|In Technical Roles||Producer||11||$500,532,475||$226,883,476||$727,415,951|
|Best known as a Producer based on credits in that role in 11 films, with $727,415,951 worldwide aggregate box office (rank #325)|
|Best-Known Technical Roles: Neighbors (Producer), Knocked Up (Executive Producer), This is the End (Director), This is the End (Producer), This is the End (Screenwriter)|
|Most productive collaborators: Seth Rogen, Jonah Hill, James Franco, Christopher Mintz-Plasse, Nicholas Stoller|
August 1st, 2016
July did reasonably well, thanks mostly to The Secret Life of Pets, which will top $300 million shortly and could earn double its nearest competitor when all is said and done. That said, there were also a quartet of $100 million hits as well, so the month had good depth as well. August isn’t as lucky. There is one film that is expected to earn $100 million during its opening weekend, Suicide Squad, and one more that is expected to reach $100 million in total, Pete’s Dragon. There could be a surprise hit among the rest of the releases, (my long shot with a shot is Sausage Party) but for the most part, the rest of the wide releases would be happy with just $50 million at the box office. Last August was a disaster and Straight Outta Compton was the only hit of the month. Unless Suicide Squad bombs compared to expectations, 2016 will come out ahead in the year-over-year comparison.
May 1st, 2016
April started on a soft note and ended weak, but thanks to The Jungle Book, overall the month was actually really good. That's what happens when you get a surprise $300 million hit. This bodes well for May, which is both a slow month and a fantastic month. There are only four weekends and only eight movies coming out, but of those eight films, five have a shot at $100 million. The potential blockbusters are led by Captain America: Civil War, which is not only going to be the biggest hit of the month, but according to a Fandango survey, it is the most anticipated film of the summer. (On a side note, Finding Dory is the most anticipated family film of the summer and Ghostbusters is the most anticipated comedy of the summer. I was surprised by the last result.) Both Alice Through the Looking Glass and X-Men: Apocalypse have real shots at $200 million. One of them could get to $300 million, if they weren't opening against each other. Overall, the month looks excellent. Even better, last May there was only one monster hit, The Avengers: Age of Ultron, and most analysts think Captain America: Civil War will beat it at the box office. (There's also the issue of the misalignment in the weekends, which hurt April, but will really help May.)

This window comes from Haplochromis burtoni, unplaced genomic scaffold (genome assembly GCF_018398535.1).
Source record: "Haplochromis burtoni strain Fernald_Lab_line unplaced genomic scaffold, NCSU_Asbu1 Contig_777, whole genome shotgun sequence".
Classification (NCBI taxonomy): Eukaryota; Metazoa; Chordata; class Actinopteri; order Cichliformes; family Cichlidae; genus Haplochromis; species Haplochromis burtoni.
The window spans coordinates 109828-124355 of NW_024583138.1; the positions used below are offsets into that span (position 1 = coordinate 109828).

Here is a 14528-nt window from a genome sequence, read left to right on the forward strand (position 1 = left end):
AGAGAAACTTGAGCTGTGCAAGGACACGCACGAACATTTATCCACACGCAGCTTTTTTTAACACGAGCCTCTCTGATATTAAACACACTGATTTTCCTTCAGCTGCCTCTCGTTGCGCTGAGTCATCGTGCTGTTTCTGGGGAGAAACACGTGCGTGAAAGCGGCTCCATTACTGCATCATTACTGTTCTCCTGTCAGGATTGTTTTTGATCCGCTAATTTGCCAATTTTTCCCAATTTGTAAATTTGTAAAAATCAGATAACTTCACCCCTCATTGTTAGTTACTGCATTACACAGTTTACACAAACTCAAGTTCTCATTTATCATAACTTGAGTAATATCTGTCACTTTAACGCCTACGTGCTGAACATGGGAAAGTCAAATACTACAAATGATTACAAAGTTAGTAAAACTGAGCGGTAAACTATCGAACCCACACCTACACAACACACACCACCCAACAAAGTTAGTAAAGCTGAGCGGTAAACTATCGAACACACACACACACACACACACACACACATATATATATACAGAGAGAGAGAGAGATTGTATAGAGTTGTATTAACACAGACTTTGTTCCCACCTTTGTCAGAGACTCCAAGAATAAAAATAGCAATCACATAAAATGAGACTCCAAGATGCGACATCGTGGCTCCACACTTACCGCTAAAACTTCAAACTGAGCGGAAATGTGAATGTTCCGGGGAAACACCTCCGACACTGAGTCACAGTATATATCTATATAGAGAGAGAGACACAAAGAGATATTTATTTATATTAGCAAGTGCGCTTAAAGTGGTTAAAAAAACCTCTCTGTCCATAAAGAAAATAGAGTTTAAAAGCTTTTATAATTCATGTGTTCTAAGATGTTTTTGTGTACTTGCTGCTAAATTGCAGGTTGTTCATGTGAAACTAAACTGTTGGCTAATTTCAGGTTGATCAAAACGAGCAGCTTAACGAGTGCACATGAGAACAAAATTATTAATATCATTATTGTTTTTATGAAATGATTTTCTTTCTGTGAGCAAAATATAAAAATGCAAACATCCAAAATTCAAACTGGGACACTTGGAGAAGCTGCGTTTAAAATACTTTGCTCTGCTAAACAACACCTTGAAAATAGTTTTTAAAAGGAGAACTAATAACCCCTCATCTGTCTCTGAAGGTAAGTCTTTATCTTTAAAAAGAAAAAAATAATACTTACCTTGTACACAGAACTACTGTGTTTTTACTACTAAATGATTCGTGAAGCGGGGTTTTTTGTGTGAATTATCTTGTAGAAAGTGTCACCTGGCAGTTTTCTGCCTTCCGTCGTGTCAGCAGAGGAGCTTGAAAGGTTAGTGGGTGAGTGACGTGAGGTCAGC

December 1st, 2014
November is over and there are not a lot of positive things to say about what happened during the month. There were a couple of films that matched expectations, but there were no breakout hits and a few that missed expectations by wide margins. Granted, The Hunger Games: Mockingjay, Part 1 will top $300 million with relative ease, but that's still nearly $100 million lower than some people were predicting. The month ends with 2014 about $300 million behind 2013's pace and there's really no chance to catch up in December. That doesn't mean there are no films that will be worth watching in December. The Hobbit: The Battle of the Five Armies should at least earn $200 million, while $300 million is not out of the question. Additionally, there are several films that at least have a shot at $100 million at the box office, but not all will get there. At least this December and last December are on par with each other. The Hobbit: The Desolation of Smaug topped $250 million while there were three others that topped $100 million. I think we will get the same result this month. Last year there were a lot more wide releases, but many of them bombed. I think this year the lack of competition will help more films reach their potential.
June 2nd, 2013
May ended on a mixed note, but there was still enough to celebrate. Of the seven films I thought had a legitimate shot at $100 million, four have already gotten there, one more is a sure thing, and another has a good shot as well. Only one, After Earth, will definitely fail to get to that milestone. (Although Now You See Me might get there instead.) Looking forward to June, there are four weekends, each with two wide releases, for a total of eight films. Of those eight, six have a legitimate shot at $100 million. One, Monsters University, should have no trouble getting to $200 million, and another, Man of Steel, should top $300 million. It is hard to compare this June with last June, because last June there were five weekends. Taking that into account and ignoring the first week, which lines up with the final week of May, there were eight wide releases. Of those eight, five hit $100 million, including three $200 million movies. There were no $300 million movies, so if the two big hits this month do as well as expected, 2013 could come out ahead.
|12/31/2017||The Disaster Artist||Producer||$0||$0||$0|
|5/20/2016||Neighbors 2: Sorority Rising||Producer,|
|12/31/2015||Untitled Adam McKay Seth Rogen …||Producer||$0||$0||$0|
|11/20/2015||The Night Before||Producer,|
|6/12/2013||This is the End||Story Creator,|
|12/19/2012||The Guilt Trip||Producer||$37,134,215||$4,160,459||$41,294,674|
|1/14/2011||The Green Hornet||Screenwriter,|
|7/31/2009||Funny People||Executive Producer||$51,855,045||$20,025,260||$71,880,305|
|8/6/2008||The Pineapple Express||Executive Producer,|
|6/1/2007||Knocked Up||Executive Producer||$148,761,765||$70,504,187||$219,265,952|